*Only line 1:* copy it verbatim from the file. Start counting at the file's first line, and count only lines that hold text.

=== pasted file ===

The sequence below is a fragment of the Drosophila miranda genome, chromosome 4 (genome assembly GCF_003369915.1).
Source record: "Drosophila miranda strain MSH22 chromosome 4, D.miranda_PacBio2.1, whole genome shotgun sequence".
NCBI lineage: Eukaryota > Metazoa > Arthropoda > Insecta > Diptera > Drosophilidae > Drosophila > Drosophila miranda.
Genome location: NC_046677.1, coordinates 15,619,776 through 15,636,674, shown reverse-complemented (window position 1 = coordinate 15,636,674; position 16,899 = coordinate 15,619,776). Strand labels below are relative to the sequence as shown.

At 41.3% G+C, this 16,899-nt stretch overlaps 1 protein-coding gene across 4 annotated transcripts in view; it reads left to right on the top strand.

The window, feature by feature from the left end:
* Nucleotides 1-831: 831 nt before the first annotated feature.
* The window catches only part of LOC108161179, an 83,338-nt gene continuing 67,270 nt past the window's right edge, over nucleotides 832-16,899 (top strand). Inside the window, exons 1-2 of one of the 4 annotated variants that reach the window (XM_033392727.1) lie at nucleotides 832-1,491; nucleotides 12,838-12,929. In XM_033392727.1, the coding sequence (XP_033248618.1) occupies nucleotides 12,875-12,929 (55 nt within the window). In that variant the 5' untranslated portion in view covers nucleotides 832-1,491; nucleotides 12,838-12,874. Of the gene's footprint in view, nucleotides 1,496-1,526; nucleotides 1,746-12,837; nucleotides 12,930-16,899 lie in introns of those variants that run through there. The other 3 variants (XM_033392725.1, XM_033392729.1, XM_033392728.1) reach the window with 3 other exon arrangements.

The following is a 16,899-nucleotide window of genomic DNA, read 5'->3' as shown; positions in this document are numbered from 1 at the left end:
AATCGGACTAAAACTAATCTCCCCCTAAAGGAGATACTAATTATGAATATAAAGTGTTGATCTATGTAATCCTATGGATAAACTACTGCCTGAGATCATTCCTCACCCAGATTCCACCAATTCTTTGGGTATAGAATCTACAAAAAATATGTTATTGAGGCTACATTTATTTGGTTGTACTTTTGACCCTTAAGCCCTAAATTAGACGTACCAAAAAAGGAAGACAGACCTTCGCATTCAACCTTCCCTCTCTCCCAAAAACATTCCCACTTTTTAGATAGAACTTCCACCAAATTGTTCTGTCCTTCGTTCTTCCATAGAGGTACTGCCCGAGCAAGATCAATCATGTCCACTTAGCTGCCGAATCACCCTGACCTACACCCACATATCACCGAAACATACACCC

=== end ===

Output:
The sequence below is a fragment of the Drosophila miranda genome, chromosome 4 (genome assembly GCF_003369915.1).